[00:18:07] So, I walk downstairs and my wife and I were getting ready to pick up around the house. She cooked some breakfast for me and I was going to make some toast for myself. I opened up the fridge while the bread’s toasting and I see that she bought jam. So we were out of jam, we had strawberry jam. It’s amazing jam from Costco, the organic stuff, highly recommend it. I am embarrassed even saying this, I look in the fridge and I see that she bought jam. So at first I’m excited. Then I see that instead of strawberry jam, she bought raspberry jam. And I was a little disappointed, because I really like the strawberry stuff. And in that moment, I caught myself. I mean, I was getting ready to record this episode on expectations. So it was a little more top of mind. But I thought, OK, Michael, let’s not throw the baby out with the bathwater here. This is a tiny little thing that she didn’t get the strawberry one that you wanted. But I never told her that. And I don’t know if she prefers raspberry more or whatever, it really doesn’t matter. But at that moment, I thought to myself, well, Michael, you didn’t A. tell her that you really wanted strawberry jam. B. how cool is it that she went out and got the jam in the first place? So that’s what I mean by appreciating the action there. In that moment, I was able to catch myself, not that this was going to ruin our marriage or anything, I would have forgotten about it two minutes later. But nevertheless, that level of detail, that level of recognition is critical in these things because it’s all those little things.

[00:19:37] And more importantly, it’s the habits that we fall into day in and day out that make the bigger changes down the road.

[00:19:47] So in that instance, I had the opportunity to kind of resent my wife for the act of service that she had done for me, or to flip it over and just appreciate the fact that she went shopping and got us more jam.

[00:19:59] So, appreciate whatever the other person has done for you. If they made the bed, but they didn’t make it in the way that you like it to be made, well, cry me a river. They made the bed, isn’t that cool? If it’s really important to you to have it made a certain way, now you get to talk to them about it. And that takes me to step number four on bringing health and truth around our expectations.

4. Negotiate the Situation

[00:20:22] And that’s to negotiate the situation. First, you recognize an expectation. Then you explore the reality around it. Then you appreciate whatever the other person has done for you and then negotiate the situation, negotiate the expectation.

[00:20:38] What I mean by that is, if it’s really important to you that they make the bed a certain way, you can talk to them about it. Say, hey, thank you so much for making the bed this morning, I realized that I really like it when it’s made in  such a way. I’m happy to take care of making the bed in the morning, or if you’re up for it, would you be cool doing it this way? That may seem like a trivial conversation and it kind of is. But, you can replace that with any situation in your life.

[00:21:06] The key is to have a conversation around it. You don’t get to dictate how the other person does things or whether they even do something, nor do they get to dictate what you do or how you do it. But I’m making some assumptions here that, if you’re talking to this person, you care about that relationship to some extent or another. Which hopefully means you are willing to make some compromises. Hopefully it means you are willing to listen to the other person and.. Big, big, big, hopefully you’ve listened to past episodes here about codependency and boundaries. Hopefully you are aware enough that when somebody asks you to do something that you’re not comfortable doing, you’re okay sticking up for yourself. You’re OK asserting yourself and you’re OK setting a boundary there.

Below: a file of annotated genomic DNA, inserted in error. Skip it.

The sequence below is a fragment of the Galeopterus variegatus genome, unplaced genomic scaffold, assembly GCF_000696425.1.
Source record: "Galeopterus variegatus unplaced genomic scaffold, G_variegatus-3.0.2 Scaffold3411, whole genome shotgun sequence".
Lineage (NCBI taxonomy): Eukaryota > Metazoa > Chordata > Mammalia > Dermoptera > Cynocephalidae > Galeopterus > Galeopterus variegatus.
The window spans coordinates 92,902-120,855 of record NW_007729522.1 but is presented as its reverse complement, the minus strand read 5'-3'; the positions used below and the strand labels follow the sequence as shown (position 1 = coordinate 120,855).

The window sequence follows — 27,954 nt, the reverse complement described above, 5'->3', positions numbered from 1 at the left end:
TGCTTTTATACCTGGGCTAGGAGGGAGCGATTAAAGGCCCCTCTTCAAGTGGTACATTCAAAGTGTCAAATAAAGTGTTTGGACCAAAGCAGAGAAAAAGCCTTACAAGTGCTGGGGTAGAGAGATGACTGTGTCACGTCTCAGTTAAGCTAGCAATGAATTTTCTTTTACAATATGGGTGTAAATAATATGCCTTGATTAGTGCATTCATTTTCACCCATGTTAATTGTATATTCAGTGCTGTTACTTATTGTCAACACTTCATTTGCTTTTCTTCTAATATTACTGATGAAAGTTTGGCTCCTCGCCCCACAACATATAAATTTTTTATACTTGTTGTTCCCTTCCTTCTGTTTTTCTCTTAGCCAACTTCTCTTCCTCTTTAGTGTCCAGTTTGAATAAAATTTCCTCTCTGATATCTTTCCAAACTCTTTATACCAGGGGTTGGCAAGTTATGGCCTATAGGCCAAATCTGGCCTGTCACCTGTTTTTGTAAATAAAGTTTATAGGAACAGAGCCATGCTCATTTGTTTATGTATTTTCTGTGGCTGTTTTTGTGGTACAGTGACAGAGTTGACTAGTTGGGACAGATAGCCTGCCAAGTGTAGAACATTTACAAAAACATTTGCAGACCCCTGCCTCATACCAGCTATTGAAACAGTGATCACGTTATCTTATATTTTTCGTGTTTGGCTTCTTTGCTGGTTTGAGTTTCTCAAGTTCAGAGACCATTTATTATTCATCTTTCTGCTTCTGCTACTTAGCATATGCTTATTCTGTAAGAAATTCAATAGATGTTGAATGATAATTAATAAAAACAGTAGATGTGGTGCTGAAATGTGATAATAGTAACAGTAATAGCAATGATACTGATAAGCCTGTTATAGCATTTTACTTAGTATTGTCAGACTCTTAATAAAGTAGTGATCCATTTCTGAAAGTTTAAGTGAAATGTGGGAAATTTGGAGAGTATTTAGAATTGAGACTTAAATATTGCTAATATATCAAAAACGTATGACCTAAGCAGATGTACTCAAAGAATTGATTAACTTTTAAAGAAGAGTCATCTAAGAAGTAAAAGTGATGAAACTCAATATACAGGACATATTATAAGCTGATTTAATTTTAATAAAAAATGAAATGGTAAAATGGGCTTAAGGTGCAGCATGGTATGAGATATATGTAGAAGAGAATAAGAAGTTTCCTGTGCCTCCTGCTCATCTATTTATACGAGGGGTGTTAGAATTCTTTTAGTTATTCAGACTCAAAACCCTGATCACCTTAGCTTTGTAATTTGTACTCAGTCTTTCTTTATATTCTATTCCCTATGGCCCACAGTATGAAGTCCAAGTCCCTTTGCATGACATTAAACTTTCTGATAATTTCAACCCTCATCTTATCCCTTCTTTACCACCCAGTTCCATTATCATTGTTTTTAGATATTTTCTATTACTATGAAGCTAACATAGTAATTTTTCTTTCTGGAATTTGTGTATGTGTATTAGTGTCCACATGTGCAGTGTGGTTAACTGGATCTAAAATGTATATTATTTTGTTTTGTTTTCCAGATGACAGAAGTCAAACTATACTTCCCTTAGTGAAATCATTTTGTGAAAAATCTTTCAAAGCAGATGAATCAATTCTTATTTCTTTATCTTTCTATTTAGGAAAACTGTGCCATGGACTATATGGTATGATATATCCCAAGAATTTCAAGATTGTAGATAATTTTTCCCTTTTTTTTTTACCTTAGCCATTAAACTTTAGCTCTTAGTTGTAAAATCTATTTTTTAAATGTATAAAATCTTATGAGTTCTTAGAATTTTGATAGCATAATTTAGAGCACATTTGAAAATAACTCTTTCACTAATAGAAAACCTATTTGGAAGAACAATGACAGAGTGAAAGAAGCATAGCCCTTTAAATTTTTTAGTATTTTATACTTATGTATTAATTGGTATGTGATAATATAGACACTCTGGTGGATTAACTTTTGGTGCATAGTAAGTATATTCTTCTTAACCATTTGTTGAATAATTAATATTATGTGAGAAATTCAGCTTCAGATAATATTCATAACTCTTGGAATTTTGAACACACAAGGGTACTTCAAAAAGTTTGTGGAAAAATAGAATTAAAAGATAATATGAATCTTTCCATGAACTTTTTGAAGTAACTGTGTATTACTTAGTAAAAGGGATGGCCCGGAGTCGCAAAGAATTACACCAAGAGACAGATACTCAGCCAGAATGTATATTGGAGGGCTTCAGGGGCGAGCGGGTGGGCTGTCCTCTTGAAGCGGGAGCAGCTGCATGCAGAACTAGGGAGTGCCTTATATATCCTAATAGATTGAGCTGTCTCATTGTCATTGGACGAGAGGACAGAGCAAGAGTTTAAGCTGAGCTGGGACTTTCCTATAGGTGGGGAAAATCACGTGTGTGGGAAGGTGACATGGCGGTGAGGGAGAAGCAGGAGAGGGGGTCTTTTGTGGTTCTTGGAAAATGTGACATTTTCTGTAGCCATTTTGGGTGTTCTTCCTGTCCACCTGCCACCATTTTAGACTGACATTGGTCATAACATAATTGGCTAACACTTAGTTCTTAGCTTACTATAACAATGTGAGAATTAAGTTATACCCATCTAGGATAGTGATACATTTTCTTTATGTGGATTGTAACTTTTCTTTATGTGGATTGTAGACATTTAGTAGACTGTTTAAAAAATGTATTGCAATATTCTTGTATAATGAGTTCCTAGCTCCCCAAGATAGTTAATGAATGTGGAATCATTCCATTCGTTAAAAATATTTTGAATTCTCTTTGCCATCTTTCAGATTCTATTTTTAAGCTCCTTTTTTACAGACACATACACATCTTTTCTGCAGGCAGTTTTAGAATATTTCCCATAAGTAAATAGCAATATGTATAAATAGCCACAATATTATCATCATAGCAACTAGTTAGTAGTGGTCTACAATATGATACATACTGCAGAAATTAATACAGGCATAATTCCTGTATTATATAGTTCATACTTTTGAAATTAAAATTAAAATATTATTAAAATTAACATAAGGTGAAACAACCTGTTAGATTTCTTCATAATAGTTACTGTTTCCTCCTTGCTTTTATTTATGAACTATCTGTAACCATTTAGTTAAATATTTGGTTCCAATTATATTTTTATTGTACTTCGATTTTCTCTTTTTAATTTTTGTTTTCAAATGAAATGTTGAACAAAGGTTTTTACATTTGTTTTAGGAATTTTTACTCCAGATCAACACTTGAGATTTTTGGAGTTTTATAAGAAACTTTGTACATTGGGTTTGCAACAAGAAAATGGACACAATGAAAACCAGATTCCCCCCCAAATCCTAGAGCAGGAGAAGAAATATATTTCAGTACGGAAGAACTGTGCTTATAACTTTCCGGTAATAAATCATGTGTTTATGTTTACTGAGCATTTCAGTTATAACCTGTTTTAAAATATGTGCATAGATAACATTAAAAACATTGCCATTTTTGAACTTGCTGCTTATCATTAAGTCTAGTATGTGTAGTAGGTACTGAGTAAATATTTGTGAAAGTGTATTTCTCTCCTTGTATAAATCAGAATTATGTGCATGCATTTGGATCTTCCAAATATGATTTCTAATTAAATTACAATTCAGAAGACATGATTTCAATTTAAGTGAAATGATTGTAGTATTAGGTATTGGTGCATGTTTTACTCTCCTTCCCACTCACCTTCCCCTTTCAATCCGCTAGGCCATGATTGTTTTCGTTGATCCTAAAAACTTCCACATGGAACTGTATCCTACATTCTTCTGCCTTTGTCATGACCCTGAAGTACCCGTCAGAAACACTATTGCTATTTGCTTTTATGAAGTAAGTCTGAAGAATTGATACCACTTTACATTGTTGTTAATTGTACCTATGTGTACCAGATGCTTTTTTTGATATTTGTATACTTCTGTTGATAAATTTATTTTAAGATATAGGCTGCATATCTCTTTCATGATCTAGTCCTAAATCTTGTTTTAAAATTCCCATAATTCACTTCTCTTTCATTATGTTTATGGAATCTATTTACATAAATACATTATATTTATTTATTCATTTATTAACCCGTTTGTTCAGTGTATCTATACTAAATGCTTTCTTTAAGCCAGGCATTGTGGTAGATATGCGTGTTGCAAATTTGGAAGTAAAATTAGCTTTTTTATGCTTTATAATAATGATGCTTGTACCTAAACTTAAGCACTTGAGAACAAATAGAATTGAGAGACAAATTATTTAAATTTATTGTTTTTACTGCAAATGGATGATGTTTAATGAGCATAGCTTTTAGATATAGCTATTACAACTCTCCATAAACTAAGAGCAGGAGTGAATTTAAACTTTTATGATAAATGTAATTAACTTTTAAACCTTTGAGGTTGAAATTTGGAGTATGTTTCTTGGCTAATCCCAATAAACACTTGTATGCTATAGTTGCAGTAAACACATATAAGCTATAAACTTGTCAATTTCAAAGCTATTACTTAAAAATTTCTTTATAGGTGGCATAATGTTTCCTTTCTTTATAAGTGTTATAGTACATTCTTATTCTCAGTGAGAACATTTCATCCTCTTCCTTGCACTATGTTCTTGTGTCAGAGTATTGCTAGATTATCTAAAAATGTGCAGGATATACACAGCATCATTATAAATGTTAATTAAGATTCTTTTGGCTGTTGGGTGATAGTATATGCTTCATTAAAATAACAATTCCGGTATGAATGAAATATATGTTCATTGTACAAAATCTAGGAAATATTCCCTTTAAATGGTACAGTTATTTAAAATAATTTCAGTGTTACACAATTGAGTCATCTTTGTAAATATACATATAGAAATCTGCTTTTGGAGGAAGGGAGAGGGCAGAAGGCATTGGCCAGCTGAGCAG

[00:21:52] Now, this is simple in concept, much more difficult in practice. This is big stuff, this is stuff that we’re gonna be working on our whole lives. And yet this is the truth, this is the healthy approach to life. This is the secret toward stepping out of a life of resentment. Stepping out of a life of anger, or hurt, or feeling like other people don’t appreciate us as much, or they don’t love us as much and stepping into a place of personal power.

The Invitation

[00:22:26] So, my invitation to you today. Think of a person or situation you’re feeling upset about and do some digging for any unexpressed or unrecognized expectations. And if / when you identify one, consider sharing it with that person or at very least, unpack it. Get clear within your own mind about what it was that you wanted, what it was that happened. And be honest about whether or not it was their fault or your own.

[00:23:00] Again, if you notice an expectation ahead of time, decide to do one of two things either one, be OK if it’s not met, which is fine, again, there’s certain expectations that you’re just not going to want to share with people and that’s fine. You just have to say, OK, I have this expectation, I don’t feel comfortable sharing it with this person. So if they don’t meet it, I’m going to be OK with that. I might be disappointed, but I’m not going to resent them. I recognize that they can’t read my mind and I’m okay with that. But I hope it happens. Second option is to communicate the expectation and negotiate. Figure out what it is that matters to you, share that with the other person and see if they’re open to meeting that expectation. And if they’re not, see if you guys can figure something out that gives you a solution that works for both parties.

[00:23:51] By working to become more aware of our expectations and then putting truth around them and communicating them, we take back more of that responsibility for our own happiness. We strengthen our integrity and our connection, and we become happier, more positive people.

[00:24:10] So that’s where I want to wrap things up today. As always, I’d love to hear from you. If something from today’s episode resonated with you, or if you have a question or additional insight, or maybe even just a request for a future episode, please feel free to email me. My email is [email protected] or you can contact me on my website, michaelssorensen.com also on the site, you’ll find show notes for today’s episode, as well as links for further learning and understanding. And that is where we’re going to wrap things up today.

[00:24:40] Until next time.

Photo by Ryan Franco on Unsplash